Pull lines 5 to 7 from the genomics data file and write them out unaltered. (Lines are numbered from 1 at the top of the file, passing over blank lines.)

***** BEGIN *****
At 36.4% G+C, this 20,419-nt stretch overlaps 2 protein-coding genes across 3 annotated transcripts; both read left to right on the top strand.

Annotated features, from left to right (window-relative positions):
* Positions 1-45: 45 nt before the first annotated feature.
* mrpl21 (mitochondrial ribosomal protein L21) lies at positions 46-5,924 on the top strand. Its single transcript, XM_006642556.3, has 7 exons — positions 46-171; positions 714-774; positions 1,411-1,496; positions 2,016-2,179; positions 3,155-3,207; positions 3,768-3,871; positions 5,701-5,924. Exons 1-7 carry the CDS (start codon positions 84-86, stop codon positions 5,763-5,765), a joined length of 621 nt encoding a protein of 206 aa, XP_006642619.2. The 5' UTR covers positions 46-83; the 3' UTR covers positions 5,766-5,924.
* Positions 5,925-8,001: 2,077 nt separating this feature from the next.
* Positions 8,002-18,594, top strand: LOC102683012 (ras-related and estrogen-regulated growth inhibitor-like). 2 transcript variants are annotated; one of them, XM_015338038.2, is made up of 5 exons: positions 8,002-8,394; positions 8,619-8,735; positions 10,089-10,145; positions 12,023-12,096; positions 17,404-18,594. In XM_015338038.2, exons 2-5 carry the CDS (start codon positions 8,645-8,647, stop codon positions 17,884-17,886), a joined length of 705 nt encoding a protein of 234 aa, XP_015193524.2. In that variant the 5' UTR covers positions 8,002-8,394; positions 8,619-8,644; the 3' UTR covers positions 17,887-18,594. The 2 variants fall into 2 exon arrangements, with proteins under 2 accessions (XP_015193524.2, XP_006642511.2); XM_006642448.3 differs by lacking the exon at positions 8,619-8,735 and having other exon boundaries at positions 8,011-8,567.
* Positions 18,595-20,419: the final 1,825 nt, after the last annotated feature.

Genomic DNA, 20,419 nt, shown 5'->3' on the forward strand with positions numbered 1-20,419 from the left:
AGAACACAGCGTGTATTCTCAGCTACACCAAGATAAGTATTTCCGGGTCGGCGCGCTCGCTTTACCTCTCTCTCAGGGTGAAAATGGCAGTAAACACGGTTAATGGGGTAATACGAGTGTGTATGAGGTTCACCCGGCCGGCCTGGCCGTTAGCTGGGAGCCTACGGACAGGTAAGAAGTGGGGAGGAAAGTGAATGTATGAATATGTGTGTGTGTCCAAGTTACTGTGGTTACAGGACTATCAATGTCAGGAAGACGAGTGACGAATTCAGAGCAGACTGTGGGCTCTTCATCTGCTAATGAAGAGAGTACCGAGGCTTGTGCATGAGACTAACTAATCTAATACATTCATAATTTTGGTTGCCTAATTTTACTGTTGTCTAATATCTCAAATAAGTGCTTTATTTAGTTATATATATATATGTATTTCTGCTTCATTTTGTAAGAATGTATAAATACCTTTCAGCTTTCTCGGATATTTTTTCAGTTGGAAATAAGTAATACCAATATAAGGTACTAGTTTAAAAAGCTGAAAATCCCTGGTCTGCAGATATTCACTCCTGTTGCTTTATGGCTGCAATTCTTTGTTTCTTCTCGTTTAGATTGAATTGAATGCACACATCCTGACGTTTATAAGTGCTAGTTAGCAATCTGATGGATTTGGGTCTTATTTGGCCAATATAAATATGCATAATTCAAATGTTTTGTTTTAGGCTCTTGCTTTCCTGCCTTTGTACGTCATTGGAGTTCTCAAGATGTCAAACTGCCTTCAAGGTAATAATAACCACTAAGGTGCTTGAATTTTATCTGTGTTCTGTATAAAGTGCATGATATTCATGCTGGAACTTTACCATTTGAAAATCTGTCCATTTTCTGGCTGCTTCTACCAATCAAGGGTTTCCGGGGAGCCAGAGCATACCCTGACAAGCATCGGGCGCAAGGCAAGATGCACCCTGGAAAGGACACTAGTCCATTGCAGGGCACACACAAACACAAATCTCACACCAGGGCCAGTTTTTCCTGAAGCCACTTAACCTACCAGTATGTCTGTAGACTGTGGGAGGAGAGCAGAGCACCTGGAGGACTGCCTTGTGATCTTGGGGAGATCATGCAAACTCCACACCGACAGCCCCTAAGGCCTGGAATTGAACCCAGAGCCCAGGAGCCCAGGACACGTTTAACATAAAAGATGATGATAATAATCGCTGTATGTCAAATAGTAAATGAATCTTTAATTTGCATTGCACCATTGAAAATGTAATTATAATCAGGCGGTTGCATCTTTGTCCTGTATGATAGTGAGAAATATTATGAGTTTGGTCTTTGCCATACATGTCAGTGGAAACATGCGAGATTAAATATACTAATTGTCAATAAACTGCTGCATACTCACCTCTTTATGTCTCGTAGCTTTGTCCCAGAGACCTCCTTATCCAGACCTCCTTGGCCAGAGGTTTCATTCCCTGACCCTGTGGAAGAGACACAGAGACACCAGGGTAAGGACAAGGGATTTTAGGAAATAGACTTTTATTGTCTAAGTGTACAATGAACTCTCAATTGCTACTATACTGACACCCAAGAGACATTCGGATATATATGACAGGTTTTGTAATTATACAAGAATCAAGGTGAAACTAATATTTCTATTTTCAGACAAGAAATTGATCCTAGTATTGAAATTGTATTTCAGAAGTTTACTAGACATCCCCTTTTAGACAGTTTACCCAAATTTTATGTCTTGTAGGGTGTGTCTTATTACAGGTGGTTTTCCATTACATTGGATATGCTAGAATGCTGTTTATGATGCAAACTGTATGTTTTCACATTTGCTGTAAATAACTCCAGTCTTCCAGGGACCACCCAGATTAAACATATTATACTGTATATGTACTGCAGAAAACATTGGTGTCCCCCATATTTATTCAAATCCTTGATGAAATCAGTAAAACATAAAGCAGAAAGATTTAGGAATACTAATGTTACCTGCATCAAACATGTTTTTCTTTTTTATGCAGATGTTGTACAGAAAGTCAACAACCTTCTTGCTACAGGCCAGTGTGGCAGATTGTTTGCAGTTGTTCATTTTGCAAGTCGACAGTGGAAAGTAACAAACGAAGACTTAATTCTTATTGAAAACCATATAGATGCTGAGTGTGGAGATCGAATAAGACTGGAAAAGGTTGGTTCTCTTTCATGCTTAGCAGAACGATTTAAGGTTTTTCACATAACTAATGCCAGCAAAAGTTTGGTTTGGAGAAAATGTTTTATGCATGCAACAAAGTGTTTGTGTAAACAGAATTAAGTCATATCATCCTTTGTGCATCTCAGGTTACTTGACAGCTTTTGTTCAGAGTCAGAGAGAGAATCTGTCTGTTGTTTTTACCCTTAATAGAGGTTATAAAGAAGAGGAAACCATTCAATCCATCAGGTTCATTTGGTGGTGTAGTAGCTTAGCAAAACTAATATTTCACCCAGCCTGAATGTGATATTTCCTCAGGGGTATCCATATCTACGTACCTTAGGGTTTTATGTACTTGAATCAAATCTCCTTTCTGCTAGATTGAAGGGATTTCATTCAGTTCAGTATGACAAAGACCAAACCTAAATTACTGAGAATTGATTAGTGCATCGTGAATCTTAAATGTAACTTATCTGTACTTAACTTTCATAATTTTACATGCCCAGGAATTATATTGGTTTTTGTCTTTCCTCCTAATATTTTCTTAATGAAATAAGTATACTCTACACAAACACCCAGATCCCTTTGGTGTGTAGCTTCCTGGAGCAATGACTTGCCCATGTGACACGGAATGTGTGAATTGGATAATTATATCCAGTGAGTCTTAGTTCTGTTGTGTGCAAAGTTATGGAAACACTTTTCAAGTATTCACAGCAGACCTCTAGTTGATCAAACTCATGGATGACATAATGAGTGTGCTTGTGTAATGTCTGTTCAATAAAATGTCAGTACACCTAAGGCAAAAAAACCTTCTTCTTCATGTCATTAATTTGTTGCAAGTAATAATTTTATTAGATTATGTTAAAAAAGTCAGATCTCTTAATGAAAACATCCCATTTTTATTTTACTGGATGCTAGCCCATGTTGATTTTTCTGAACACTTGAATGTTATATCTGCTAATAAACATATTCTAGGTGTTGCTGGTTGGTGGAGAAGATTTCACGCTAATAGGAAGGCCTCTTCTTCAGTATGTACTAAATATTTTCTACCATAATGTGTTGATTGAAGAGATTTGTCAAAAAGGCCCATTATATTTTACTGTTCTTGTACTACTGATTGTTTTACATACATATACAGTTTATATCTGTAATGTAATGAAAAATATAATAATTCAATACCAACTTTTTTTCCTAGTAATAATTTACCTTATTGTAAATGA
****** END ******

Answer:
* Positions 5,925-8,001: 2,077 nt separating this feature from the next.
* Positions 8,002-18,594, top strand: LOC102683012 (ras-related and estrogen-regulated growth inhibitor-like). 2 transcript variants are annotated; one of them, XM_015338038.2, is made up of 5 exons: positions 8,002-8,394; positions 8,619-8,735; positions 10,089-10,145; positions 12,023-12,096; positions 17,404-18,594. In XM_015338038.2, exons 2-5 carry the CDS (start codon positions 8,645-8,647, stop codon positions 17,884-17,886), a joined length of 705 nt encoding a protein of 234 aa, XP_015193524.2. In that variant the 5' UTR covers positions 8,002-8,394; positions 8,619-8,644; the 3' UTR covers positions 17,887-18,594. The 2 variants fall into 2 exon arrangements, with proteins under 2 accessions (XP_015193524.2, XP_006642511.2); XM_006642448.3 differs by lacking the exon at positions 8,619-8,735 and having other exon boundaries at positions 8,011-8,567.
* Positions 18,595-20,419: the final 1,825 nt, after the last annotated feature.